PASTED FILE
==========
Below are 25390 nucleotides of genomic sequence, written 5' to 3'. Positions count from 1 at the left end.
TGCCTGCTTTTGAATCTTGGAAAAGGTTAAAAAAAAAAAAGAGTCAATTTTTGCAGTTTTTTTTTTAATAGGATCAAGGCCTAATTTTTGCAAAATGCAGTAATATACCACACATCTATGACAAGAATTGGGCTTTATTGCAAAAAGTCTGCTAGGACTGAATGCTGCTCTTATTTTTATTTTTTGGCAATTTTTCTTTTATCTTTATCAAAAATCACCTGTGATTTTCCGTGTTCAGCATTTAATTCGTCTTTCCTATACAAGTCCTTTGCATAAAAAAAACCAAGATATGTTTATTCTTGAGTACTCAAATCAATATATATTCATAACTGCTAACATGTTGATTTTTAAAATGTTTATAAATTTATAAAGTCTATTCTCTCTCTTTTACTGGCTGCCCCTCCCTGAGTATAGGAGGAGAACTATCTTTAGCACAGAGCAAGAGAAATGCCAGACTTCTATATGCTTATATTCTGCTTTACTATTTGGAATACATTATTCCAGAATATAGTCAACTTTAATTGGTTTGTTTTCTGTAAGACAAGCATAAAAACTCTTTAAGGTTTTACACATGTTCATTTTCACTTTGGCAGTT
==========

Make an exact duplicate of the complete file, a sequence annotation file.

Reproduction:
Below are 25390 nucleotides of genomic sequence, written 5' to 3'. Positions count from 1 at the left end.
TGCCTGCTTTTGAATCTTGGAAAAGGTTAAAAAAAAAAAAGAGTCAATTTTTGCAGTTTTTTTTTTAATAGGATCAAGGCCTAATTTTTGCAAAATGCAGTAATATACCACACATCTATGACAAGAATTGGGCTTTATTGCAAAAAGTCTGCTAGGACTGAATGCTGCTCTTATTTTTATTTTTTGGCAATTTTTCTTTTATCTTTATCAAAAATCACCTGTGATTTTCCGTGTTCAGCATTTAATTCGTCTTTCCTATACAAGTCCTTTGCATAAAAAAAACCAAGATATGTTTATTCTTGAGTACTCAAATCAATATATATTCATAACTGCTAACATGTTGATTTTTAAAATGTTTATAAATTTATAAAGTCTATTCTCTCTCTTTTACTGGCTGCCCCTCCCTGAGTATAGGAGGAGAACTATCTTTAGCACAGAGCAAGAGAAATGCCAGACTTCTATATGCTTATATTCTGCTTTACTATTTGGAATACATTATTCCAGAATATAGTCAACTTTAATTGGTTTGTTTTCTGTAAGACAAGCATAAAAACTCTTTAAGGTTTTACACATGTTCATTTTCACTTTGGCAGTT